(S)mar(T)keting Se01 Ep03
1. Placement and Price
2. Best practices and a project to promote self
Metrics for smarter decision-making
What are our objectives and the vision we are pursuing?
How will we get there and what are the current problems and opportunities?
Are we doing things right: what do we get for the resources we invest?
Are we doing the right things: what results or impacts do we wish to influence?
What is the bigger picture: which priority areas are related to each other?
Placement and Price
● Framework analysis
● Collective storytelling
Product placement (1)
Product placement, or embedded marketing, is according to the European
Union "any form of audiovisual commercial communication consisting of the
inclusion of or reference to a product, a service or the trade mark thereof so
that it is featured within a programme". Product placement stands out as a
marketing strategy because it is imperative to attach the utmost importance
to "the context and environment within which the product is displayed or
Product Placement (2)
"Product placement is intentional and
compensated inclusion of a product or
a service (product, package, logo,
trademark, verbal mentioning or an
advertisement of a product) in an
entertainment production." (Vollmers
in Immonen 1998, 13)
Brand placement as the correct term to
indicate the placement of brand
products in the mentioned contexts.
James A. Karhh argues that "in most
cases a certain trademark is used
instead of a product group" (Karhh in
Immonen 1998, 14).
This argument basically means that product
placement actually is a form of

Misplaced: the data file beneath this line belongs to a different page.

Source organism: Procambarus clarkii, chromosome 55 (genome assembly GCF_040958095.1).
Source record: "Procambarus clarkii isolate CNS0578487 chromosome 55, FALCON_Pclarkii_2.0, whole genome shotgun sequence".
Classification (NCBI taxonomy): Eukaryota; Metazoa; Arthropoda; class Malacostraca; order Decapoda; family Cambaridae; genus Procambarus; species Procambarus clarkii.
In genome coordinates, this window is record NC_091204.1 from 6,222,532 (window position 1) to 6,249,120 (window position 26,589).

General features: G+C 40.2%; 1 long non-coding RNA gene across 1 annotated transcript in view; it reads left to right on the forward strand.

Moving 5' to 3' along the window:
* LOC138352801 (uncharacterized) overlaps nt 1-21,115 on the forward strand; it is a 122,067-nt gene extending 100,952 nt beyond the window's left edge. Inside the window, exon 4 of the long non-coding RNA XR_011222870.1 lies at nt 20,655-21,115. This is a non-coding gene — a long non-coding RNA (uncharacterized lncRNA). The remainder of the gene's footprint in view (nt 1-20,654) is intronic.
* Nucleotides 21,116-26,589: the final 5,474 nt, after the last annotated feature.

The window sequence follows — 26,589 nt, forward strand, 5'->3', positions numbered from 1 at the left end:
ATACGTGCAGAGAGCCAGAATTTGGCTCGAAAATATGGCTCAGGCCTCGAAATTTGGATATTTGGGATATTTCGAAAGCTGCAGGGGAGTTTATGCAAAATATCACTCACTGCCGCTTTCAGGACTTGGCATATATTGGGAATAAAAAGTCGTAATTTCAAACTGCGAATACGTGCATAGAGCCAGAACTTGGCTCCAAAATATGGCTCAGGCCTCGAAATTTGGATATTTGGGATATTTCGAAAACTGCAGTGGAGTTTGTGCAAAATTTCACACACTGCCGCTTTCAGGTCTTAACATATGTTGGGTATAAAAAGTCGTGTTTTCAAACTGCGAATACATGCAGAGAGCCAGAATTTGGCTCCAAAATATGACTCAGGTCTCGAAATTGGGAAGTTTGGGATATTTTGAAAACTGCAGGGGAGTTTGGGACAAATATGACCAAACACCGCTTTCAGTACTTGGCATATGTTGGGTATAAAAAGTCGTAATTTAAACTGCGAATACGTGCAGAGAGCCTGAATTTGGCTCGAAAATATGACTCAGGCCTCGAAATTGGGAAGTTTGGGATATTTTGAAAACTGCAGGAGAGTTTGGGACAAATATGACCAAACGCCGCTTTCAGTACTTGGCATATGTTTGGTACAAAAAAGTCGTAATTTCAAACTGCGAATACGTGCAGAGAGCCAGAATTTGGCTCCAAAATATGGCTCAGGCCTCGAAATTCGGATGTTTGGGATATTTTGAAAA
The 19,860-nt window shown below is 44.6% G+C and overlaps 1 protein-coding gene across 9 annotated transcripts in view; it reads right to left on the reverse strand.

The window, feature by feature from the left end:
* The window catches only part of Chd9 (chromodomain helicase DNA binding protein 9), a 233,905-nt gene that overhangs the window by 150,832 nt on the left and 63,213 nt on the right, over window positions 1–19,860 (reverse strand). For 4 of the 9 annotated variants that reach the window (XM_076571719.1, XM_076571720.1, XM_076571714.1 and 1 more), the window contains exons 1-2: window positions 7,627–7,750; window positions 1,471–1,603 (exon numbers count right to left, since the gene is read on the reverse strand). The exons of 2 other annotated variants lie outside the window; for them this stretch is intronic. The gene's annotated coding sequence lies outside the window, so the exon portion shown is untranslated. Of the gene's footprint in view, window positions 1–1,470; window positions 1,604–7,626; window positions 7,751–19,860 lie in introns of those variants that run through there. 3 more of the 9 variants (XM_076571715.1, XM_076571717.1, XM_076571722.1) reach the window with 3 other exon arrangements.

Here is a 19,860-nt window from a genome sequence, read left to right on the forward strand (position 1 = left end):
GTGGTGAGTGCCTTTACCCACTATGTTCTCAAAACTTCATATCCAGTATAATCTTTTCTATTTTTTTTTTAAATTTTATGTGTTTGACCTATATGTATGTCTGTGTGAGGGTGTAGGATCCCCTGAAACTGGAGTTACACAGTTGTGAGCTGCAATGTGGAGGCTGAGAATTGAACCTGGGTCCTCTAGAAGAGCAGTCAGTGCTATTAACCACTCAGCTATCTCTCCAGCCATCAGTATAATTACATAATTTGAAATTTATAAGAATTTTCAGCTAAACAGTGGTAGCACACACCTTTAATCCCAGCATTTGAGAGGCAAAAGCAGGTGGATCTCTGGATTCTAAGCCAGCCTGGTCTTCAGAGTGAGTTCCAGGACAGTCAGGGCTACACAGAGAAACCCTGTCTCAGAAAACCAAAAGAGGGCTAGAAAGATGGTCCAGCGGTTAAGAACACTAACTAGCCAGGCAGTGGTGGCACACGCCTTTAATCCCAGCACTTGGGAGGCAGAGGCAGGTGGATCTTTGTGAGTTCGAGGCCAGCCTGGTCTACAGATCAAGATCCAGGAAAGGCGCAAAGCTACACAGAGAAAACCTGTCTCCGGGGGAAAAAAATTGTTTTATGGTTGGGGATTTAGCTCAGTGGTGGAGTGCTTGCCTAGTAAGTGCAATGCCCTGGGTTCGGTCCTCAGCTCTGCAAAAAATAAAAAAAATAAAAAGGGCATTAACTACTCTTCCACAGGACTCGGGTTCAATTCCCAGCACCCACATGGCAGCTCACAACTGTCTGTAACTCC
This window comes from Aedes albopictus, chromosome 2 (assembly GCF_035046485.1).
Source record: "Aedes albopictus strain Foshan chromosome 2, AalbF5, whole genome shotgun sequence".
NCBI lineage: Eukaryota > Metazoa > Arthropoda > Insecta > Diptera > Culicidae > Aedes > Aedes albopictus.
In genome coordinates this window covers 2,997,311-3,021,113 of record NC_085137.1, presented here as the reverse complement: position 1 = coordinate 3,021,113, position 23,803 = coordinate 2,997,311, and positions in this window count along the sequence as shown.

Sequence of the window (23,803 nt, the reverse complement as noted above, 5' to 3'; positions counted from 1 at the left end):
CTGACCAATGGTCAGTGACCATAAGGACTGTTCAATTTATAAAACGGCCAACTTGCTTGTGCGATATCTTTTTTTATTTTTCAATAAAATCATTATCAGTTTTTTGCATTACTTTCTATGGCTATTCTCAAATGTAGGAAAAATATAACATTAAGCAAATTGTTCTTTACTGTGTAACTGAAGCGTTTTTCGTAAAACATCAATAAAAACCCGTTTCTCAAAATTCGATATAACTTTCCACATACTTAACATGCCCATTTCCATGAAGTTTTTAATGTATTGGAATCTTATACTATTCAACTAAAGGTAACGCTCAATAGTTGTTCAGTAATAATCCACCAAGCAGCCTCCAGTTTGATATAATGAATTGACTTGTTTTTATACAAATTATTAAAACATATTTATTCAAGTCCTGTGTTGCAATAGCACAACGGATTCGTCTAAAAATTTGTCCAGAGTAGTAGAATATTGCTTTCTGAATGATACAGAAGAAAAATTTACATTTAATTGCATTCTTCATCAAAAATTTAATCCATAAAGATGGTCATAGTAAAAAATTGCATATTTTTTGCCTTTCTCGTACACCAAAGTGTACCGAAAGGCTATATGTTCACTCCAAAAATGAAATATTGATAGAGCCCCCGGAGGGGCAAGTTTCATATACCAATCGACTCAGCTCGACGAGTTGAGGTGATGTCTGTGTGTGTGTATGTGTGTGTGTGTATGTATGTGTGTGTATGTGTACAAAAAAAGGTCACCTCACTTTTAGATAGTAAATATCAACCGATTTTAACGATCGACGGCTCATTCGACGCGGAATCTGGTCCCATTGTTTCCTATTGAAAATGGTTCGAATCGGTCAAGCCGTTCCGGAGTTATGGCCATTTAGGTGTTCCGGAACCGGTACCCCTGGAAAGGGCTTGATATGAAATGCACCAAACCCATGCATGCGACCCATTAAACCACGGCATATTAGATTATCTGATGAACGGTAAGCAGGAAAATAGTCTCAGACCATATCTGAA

sponsorship where media visibility is
achieved only through brand names
without the actual product.
Integrated marketing strategy
MC emerged into an environment where marketing communication practices were radically
changing. These changes included e.g.
1) reduced faith in mass media advertising (media clutter, rising costs, and negative consumer
2) fragmentation and demassification of target audiences,
3) increased sophistication, perceptiveness, and interest of consumers,
4) increased reliance on highly targeted communication methods,
5) greater demands imposed on marketing communications suppliers,
6) shift in a balance of power from manufacturers to retailers,
7) technological advancements,
8) globalisation of markets, and,
9) increased efforts to assess communications’ return on investment.
(Shimp 1997, 15; Hackley & Kitchen 1998, 1; Kitchen 1996, 7; Erdogan & Kitchen 1998, 369;
Tedlow in Cornelissen 2000, 8; Schultz & Kitchen 1997, 13, 18; Eagle & Kitchen 2000, 675;
Stewart 1996, 147; Hutton 1996, 155; Englis & Solomon 1996, 189; Pickton & Broderick 2001,
Greimas semiotic square
The semiotic square, also known as the
Greimas square, is a tool used in the
structural analysis of the relationships
between semiotic signs. [...] Greimas
considered the semiotic square to be the
elementary structure of meaning.
Toolkit: Twitter Epic hijacking
The hashtag is the tool of choice for
communication on Twitter, and it's a
prominent feature on social media
sites such as Google+, Pinterest,
Tumblr and, most recently, Facebook.
It helps create conversations, aids in
the spread of news and promotes
events or products.
But sometimes, when a hashtag is
trending or a company promotes it, it
isn't used for the original tweeter's
intended purpose. This process is
known as hashtag hijacking — or
hashjacking — and it's common
practice on Twitter.